I had a nostalgic kind of week this week, working with VBA to create a custom function to apply some business logic to a calculation in a spreadsheet. I got into programming through working with VBA macros, and still find myself defaulting to VBA syntax when I’m very tired even though I haven’t worked regularly with VBA for over four years. It felt a bit like driving a horse and cart after driving a car (and, yes, I have driven both), but was useful for the task in hand.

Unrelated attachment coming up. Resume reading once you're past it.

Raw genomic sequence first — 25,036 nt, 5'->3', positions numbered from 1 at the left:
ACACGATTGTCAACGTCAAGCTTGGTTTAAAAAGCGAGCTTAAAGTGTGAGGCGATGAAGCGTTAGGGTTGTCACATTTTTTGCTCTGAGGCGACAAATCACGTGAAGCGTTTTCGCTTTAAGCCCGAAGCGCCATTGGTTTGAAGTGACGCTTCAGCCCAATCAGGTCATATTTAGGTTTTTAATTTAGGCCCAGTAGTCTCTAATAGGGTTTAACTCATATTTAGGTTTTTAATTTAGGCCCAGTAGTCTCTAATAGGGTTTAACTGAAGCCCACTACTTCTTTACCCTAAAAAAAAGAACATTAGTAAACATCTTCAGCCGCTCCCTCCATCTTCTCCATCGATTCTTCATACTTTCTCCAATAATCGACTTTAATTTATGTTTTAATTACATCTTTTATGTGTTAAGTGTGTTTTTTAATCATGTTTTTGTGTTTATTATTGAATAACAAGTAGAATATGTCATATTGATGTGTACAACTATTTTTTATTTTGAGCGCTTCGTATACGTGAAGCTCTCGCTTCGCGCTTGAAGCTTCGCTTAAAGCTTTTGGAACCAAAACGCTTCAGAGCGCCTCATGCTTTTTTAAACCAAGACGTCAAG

Anyway, a useful guide to creating a user-defined function in a module in a workbook can be found in Microsoft’s online Office support. You can access most of the Excel worksheet functions in VBA using the WorksheetFunction object and you can pass in ranges e.g.
Function Score(r As Range) If WorkSheetFunction.Sum(r) >= 100 Then Score= 1 Else Score = 0 End If End Function
(see here for more examples of using the WorksheetFunction object)
You can access custom functions which are saved in another workbook (open in the same instance of Excel) by prefixing the function with the workbook name e.g.